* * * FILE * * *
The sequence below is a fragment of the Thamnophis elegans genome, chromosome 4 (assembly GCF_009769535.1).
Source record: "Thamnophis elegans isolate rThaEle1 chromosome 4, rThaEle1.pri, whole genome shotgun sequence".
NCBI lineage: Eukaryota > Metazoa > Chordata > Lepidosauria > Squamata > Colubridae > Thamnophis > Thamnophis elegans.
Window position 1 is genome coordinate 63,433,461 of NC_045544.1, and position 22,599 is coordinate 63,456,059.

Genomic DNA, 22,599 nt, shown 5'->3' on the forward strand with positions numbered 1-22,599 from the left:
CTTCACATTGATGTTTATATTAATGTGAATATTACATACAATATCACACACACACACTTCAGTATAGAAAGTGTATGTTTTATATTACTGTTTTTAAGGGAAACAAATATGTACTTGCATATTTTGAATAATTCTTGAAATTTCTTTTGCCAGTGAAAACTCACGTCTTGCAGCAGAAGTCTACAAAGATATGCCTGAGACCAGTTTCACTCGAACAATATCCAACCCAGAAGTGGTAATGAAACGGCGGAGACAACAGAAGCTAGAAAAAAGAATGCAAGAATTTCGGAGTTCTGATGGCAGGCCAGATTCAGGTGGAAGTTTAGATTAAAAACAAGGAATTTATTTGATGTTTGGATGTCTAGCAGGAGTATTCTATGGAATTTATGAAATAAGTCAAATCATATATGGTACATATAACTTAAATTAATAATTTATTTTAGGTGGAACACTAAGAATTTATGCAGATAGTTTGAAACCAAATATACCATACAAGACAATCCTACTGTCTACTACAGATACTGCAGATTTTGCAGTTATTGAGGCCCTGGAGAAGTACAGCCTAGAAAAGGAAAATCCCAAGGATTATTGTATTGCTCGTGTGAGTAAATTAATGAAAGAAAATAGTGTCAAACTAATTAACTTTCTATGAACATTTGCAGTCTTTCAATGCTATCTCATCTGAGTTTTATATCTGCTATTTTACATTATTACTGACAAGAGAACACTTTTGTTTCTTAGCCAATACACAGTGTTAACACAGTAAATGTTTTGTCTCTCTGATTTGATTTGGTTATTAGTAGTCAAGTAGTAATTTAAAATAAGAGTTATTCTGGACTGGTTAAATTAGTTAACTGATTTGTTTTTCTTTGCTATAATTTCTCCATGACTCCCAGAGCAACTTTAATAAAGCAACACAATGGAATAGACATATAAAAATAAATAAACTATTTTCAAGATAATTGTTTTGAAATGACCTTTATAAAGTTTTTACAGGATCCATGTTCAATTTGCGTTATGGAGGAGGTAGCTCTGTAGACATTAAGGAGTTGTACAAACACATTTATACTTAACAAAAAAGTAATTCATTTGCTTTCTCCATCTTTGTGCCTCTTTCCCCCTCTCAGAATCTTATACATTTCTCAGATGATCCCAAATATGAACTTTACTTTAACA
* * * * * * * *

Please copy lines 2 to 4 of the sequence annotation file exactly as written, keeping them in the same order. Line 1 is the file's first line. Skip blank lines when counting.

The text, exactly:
Source record: "Thamnophis elegans isolate rThaEle1 chromosome 4, rThaEle1.pri, whole genome shotgun sequence".
NCBI lineage: Eukaryota > Metazoa > Chordata > Lepidosauria > Squamata > Colubridae > Thamnophis > Thamnophis elegans.
Window position 1 is genome coordinate 63,433,461 of NC_045544.1, and position 22,599 is coordinate 63,456,059.